Italy and the “Italian style” have become synonym of exquisite taste, class, and elegance thanks to the quality of Italian craftsmanship. This course will explore some of the major factors that contributed to the rise of Italian fashion and Italian industrial design as iconic all around the world. The classes will focus on the main protagonists and art movements that influenced the development of Italian style. We will analyze trends, clothing, and style not only in a historical context, but also through a critical apparatus that will include themes related to gender, culture, power, and politics. The course is taught in English. No knowledge of Italian is required, but those who can read in Italian will have an opportunity to do so. Everyone will learn some Italian words and expressions.

  • Credits: 3.00
  • Level: Lower Level Undergraduate
  • Status: Open
  • Seats Available: 3/18
  • PosTag(s): GRLL-ENGL, GRLL-ITAL, INST-GLOBAL

Topics in French Cinema: Amour, Sexualité, Mariage

What is the nature of desire? Where does it come from, and what determines and conditions it? What do we fall in love with when we fall in love? An exploration of a series of films that ask essential questions about the psychological, political, and social stakes of human love, desire and sexuality, and about the institution of marriage. Focus on discussion and analyses of film sequences in class and on oral presentations. Students will have the opportunity to progress in vocabulary and oral expression. Films studied include works of Truffaut, Godard, Bunuel, Kechiche, Haneke, Breillat and Audiard. Requirements for this course: completion of 210.301, 201.302, or equivalent score on Placement test.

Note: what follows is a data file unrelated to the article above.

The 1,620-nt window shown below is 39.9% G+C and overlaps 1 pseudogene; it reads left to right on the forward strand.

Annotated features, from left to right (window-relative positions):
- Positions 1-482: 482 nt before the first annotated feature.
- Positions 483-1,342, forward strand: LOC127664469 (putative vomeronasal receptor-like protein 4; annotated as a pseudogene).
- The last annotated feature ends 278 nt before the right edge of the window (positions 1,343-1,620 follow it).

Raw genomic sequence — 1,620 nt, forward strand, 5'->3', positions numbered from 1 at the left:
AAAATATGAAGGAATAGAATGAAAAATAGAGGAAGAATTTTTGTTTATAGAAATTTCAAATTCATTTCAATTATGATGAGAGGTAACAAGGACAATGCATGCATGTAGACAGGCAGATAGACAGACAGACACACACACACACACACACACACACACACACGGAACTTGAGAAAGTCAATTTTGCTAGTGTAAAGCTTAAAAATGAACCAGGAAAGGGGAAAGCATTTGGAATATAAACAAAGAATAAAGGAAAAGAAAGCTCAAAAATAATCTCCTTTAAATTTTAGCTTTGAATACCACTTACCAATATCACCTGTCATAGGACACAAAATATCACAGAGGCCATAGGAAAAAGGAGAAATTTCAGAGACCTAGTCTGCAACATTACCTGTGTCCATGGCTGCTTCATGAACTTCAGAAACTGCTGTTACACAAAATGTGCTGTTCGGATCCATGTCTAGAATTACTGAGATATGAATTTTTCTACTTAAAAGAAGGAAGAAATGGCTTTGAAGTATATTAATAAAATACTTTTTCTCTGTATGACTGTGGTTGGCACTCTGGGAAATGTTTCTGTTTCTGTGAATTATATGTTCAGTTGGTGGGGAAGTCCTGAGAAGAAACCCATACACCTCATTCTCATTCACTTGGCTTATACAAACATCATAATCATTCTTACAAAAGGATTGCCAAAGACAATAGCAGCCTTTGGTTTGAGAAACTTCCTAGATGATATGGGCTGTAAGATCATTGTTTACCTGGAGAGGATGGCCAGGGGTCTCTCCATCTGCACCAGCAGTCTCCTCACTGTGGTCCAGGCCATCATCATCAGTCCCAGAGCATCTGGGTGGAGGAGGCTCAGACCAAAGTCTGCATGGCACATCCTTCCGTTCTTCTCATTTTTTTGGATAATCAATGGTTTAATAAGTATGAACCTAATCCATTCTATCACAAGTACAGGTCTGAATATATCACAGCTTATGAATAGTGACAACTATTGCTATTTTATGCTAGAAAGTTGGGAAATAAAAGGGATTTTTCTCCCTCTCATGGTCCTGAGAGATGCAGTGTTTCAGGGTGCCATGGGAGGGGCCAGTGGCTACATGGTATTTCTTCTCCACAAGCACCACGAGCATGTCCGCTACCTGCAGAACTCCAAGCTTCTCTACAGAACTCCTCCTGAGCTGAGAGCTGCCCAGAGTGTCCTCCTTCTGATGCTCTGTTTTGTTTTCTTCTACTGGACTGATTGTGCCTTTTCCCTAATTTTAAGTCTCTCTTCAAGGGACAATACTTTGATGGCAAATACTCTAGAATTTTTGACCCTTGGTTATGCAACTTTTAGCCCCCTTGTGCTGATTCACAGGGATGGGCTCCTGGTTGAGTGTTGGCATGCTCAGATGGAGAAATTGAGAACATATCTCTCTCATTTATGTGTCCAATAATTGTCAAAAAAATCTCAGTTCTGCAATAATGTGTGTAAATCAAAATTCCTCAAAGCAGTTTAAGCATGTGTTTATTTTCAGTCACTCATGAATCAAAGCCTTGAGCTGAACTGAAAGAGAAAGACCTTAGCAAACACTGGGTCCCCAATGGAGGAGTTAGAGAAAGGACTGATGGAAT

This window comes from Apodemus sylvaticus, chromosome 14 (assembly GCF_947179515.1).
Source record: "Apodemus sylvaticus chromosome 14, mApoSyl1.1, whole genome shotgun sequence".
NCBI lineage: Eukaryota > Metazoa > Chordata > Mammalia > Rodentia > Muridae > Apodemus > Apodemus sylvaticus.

• Credits: 3.00
  • Level: Upper Level Undergraduate
  • Status: Open
  • Seats Available: 5/12
  • PosTag(s): n/a

Italian Elements I

This is a four-credit course, and Italian Elements II (AS.210.152) must be completed in the Spring to receive credit. The aim of the course is to provide students with basic listening, reading, writing, speaking and interactional skills in the language. All classes are conducted in Italian; oral participation is strongly encouraged from the beginning. Students wishing to retain credits for Italian Elements I must complete Italian Elements II with a passing grade. No Satisfactory/Unsatisfactory option.